Young dreams, huge obstacles
While the farming community continues to age fewer young people are filling the ranks, prompting the question: Do young people even want to farm anymore?
The quick answer is yes, just not in the same numbers as they used to. And surveys indicate many of them don’t want to farm in conventional ways.
A 2011 survey from the National Young Farmers Coalition (PDF) showed access to land and capital to be the single biggest factors keeping young people from getting into farming or ranching. The results also indicated young people are concerned about the environment and interested in small-scale operations.
But it can be difficult to turn dreams of a farm life into reality.
In Longmont, Colo., Eva Teague, 31, has learned how difficult it can be to start a financially sound pig farm. Teague is a grad school dropout turned farmer, originally from the East Coast. Jaded with academia, she moved to Colorado and began working as a farm apprentice. She bought her first pigs a couple years ago.
“(I) didn’t have that much cash, so I paid for feed with the credit card just to get going,” Teague said.
Right now, her biggest challenge, like many other young farmers is access to capital. She recently secured a low-interest loan from the federal Farm Service Agency, but it’s not enough to get her business off the ground completely. Teague still spends her days on the farm and every evening working full-time as a waitress. Next year she plans to take a big leap; she wants to quit her off-farm job and rely solely on her on-farm income to sustain herself.
Teague lucked out and scored a lease for her 15 acres at the base of the Rocky Mountains after searching for plots of land on Craigslist. She taught herself Quickbooks accounting software through Google searches. She relies heavily on the skills she picked up during a handful of apprenticeships throughout Colorado. In short, Teague is part of the millenial generation of farmers, a group that often eschews traditional forms of agriculture and favors small-scale operations.
“It’s a very rare person who’s not grown up on a farm that’s going to go out and say, ‘I want to plant 100,000 acres of corn. I want to invest $300,000 in a tractor. I want to get a confinement hog barn with 300,000 pigs,” Teague said.
Of course, the millennial generation isn’t exclusively made up of farmers who’ve jumped on the local food movement. There are still young people out there who want to get involved with more conventional forms of agriculture, but many of them still find their options limited.
“There’s no way I’ll ever be able to own my own ranch,” said Bo Bigler, 25, a graduate student at Colorado State University. He’ll graduate at the end of the summer with a master’s degree in beef management, which almost ensures a career working at large feedlots.
“The price to buy into it, it’s too much -- the cost of land is unreal,” Bigler said. “The only way that somebody can get into it is if a ranch was handed down to them, unless they’re millionaires to begin with.”
The ability to purchase land is another major hurdle keeping many young people from entering the agriculture industry as producers. Leased land is available, but it leaves farmers at the whim of a landlord who could choose to cancel or refuse to renew a lease agreement.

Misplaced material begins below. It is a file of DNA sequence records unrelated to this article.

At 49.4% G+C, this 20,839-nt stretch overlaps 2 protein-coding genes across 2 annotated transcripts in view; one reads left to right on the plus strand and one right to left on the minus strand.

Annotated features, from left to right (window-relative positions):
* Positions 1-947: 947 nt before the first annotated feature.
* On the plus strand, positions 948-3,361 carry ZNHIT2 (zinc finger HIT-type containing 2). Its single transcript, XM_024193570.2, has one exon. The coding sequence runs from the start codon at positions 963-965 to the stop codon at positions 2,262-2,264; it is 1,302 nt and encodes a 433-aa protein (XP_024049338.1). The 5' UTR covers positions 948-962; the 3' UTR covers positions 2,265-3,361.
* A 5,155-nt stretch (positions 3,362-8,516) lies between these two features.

Ranchland prices in the West have reached staggering highs. Ranch and farmland, not just in Colorado, but across the plains, is going for several thousand dollars per acre, keeping aspiring farmers from contemplating to buy.
“There’s no way they can pay the student loan, and pay a land payment and still have enough money left over to live on,” said Kraig Peel, a professor of animal sciences at Colorado State University.
Many of Peel’s students come into his classes with idealistic ideas about farming and ranching. These days about 80 percent of his students have grown up in an urban setting, with the rest leaving a rural life to attend school. They quickly learn to realign their expectations, he said.
“It’s very frustrating for a lot of these students, that would like to [run a farm or ranch], but economically it just doesn’t make sense, and it’s not feasible and the banks won’t loan them money in the first place,” Peel said.
The ranching industry has reached a tipping point, Peel said. The need to bring in young people is a concern for both large and small operations. Sixty-four percent of the nation’s cattle ranches are owned by someone older than 55. Given the economic situation, many of Peel’s students have chosen to forgo the financial difficulties of running a ranch and work for large agribusiness companies instead.
“The system is not working right now to allow them entrance into the job market,” Peel said.
Back at Eva Teague’s pig farm in Longmont, she’s working on a multi-year business plan to make sure she can add on a few acres of vegetables and some more pigs.
“I think a lot of young people want to work outside in sort of a ‘farm camp’ fun experience,” Teague said. “There are fewer people who would like to work really hard, like 50-60 hours a week for not a lot of money, which is what working on a farm is.”
Teague filled out a form for the latest agricultural census last year. When data is released in 2014, we’ll see whether enough young people have joined the ranks to keep the average age of farmers from climbing even higher.
Note: This is the fifth of five stories in a series by Harvest Public Media, Changing Lands, Changing Hands, examining the implications of an unrelenting trend: the American farmer is getting older.